With the increased price of gas, apparently even car thieves are finding themselves running on precariously low tanks.
Covington Police Sgt. Chris Cain came upon a man and a juvenile pushing a gold Lexus with its hazard lights on near the Wal-Mart parking lot around 3 a.m. Friday, according to a Covington Police Department report.
The man, Tyrone McCrimager, told Cain they had run out of gas. Cain offered to give him a ride to the gas station.
The car was out of the travel lane but McCrimager was reportedly adamant about pushing it into a parking space, even getting back in the car and trying unsuccessfully to crank the engine.
In the meantime, a check on the car's tag came back with information that the car had been stolen out of Riverdale.
When McCrimager and the juvenile began walking back to the patrol car, Cain drew his weapon, ordered them onto the ground and took them into custody.
In the gold Lexus, the officer also found three large plastic bins with clothes still in packaging, an Apple iPhone and other miscellaneous items.
McCrimager was taken to the Newton County Detention Center and charged with theft by receiving a stolen motor vehicle and contributing to the delinquency of a minor. The juvenile was taken to the CPD station and charged with theft by receiving a motor vehicle.
Police deal with a wide variety of situations on patrol, but the last thing Porterdale Police Officer J. Cripps expected to deal with when he signed on for duty Aug.17 was his patrol car going up in roaring flames.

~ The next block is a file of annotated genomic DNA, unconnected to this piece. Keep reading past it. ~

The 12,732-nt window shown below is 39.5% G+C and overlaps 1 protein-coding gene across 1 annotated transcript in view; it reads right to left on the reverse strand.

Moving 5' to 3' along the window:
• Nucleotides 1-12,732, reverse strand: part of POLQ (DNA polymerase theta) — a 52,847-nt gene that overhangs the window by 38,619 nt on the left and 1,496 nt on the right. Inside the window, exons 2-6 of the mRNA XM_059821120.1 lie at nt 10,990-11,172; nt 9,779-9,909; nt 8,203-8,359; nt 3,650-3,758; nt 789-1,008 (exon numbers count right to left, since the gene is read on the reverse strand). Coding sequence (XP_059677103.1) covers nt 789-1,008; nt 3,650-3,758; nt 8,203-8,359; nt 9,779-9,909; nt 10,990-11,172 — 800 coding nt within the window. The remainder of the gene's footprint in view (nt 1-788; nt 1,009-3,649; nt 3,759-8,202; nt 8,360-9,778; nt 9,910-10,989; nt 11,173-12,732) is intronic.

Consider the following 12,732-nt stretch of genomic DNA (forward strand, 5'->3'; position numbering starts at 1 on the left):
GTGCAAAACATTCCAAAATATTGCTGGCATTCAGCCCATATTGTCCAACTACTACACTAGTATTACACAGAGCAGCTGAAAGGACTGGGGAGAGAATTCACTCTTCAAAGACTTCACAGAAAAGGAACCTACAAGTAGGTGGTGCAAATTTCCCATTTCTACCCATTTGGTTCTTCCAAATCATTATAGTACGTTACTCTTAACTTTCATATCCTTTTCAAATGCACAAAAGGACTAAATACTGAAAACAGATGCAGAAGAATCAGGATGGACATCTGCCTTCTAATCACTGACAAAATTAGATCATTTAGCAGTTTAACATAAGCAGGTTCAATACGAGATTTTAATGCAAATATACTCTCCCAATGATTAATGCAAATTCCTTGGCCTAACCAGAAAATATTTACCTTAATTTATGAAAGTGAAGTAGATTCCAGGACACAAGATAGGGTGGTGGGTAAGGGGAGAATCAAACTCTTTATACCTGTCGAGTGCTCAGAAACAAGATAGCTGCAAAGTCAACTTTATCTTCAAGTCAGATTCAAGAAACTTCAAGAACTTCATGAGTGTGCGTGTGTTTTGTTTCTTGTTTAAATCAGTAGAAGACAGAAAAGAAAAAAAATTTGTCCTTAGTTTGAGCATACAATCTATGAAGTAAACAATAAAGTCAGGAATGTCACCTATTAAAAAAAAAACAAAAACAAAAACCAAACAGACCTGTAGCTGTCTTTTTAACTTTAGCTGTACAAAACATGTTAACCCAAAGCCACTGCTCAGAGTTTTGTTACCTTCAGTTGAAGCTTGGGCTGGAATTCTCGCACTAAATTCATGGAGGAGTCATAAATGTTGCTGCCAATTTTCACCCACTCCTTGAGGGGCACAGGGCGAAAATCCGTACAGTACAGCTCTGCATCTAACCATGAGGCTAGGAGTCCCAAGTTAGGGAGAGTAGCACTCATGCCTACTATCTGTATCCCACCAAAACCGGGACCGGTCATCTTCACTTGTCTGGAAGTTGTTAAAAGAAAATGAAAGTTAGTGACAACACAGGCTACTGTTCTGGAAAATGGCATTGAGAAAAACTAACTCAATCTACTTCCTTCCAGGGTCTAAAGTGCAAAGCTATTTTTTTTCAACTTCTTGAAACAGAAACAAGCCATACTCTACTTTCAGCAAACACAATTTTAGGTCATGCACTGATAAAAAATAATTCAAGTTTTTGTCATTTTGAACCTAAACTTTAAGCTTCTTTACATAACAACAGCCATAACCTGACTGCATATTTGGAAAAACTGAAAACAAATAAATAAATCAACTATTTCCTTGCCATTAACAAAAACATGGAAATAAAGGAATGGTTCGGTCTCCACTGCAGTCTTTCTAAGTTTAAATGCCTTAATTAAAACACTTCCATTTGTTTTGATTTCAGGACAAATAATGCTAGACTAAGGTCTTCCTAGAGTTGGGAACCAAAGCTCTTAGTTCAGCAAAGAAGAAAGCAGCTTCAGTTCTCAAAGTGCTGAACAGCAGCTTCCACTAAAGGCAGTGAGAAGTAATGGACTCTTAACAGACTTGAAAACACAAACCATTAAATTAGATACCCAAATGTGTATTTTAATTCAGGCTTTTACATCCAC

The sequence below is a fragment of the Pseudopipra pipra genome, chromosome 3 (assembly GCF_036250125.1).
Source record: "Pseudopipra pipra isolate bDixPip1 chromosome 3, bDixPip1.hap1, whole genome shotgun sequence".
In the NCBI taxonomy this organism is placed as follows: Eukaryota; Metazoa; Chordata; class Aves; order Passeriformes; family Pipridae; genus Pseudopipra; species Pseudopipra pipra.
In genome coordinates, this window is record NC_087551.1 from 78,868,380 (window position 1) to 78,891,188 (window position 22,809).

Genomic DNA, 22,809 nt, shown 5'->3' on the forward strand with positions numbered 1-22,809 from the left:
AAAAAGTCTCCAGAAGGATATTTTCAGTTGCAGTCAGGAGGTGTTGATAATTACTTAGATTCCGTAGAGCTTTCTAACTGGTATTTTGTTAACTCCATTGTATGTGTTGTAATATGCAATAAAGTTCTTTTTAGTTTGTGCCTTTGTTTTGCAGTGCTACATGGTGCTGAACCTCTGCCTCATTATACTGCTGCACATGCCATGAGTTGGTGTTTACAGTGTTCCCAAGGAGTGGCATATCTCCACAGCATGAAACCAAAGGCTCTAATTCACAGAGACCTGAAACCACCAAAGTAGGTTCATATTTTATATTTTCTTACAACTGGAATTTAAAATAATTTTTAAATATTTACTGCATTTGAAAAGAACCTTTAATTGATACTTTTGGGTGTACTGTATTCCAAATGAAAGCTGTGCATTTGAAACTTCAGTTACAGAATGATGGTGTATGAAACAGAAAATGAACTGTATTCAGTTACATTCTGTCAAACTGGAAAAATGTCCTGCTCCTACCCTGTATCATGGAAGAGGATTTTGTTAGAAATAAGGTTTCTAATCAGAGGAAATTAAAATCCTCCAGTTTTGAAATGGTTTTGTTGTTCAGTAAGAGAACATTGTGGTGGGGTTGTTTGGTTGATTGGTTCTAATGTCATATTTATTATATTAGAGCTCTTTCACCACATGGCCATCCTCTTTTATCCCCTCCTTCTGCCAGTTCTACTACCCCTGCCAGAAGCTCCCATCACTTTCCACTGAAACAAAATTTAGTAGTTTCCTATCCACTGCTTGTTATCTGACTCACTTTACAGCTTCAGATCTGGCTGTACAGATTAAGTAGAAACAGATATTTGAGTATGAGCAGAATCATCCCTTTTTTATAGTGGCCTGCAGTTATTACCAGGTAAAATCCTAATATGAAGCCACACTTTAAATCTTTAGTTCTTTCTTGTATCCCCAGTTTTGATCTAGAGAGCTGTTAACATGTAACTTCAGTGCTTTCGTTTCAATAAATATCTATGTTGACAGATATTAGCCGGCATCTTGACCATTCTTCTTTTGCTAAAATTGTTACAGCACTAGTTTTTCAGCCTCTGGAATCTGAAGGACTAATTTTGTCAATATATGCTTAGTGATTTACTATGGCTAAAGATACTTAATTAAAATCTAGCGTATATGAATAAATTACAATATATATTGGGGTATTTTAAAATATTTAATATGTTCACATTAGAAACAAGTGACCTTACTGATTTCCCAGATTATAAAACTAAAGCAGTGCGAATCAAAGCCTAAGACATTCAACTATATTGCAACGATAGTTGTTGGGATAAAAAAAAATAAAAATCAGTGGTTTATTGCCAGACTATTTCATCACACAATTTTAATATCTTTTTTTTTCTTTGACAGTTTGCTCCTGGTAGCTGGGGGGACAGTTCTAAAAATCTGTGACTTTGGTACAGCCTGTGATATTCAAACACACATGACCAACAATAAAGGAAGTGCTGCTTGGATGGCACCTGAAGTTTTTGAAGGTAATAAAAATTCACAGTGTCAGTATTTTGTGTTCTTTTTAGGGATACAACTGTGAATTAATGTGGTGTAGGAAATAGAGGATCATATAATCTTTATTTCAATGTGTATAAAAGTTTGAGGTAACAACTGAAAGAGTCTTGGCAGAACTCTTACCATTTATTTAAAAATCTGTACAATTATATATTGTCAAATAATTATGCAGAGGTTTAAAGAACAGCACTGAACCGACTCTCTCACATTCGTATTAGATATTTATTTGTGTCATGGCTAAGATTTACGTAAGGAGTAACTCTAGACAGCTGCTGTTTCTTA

Around 10:20 p.m., Cripps reportedly heard a loud "pop" from underneath the hood of the patrol car while he was en route to check on a car that reportedly had no tag.
He became concerned when a large cloud of smoke began streaming from the bottom of the car. That concern quickly turned into alarm as flames started shooting up over the hood and windshield on the driver's side.
He quickly pulled over to the side off Crowell Road and took the K9 officer, Beau, out of the back. He tried to pull out some equipment with the assistance of another officer on the scene, who tried to put out the flames with a fire extinguisher, to no avail. The two officers backed off, realizing there was little they could do and remembering that the car still had a full tank of gas.
Firefighters arrived moments later to put out the flames, which shot up at least 10 feet high.
PPD Chief Wayne Digby said a transmission line in the car, a 2000 Ford Crown Victoria, had leaked transmission fluid onto the hot exhaust system, igniting the fluid.
Most patrol vehicles need to be replaced after about six to nine years, depending on their usage, he said.
He recently received a quote for a new, fully equipped patrol vehicle with a K9 kennel at about $25,000.
The department has seven vehicles and six patrol vehicles, which are take-home vehicles.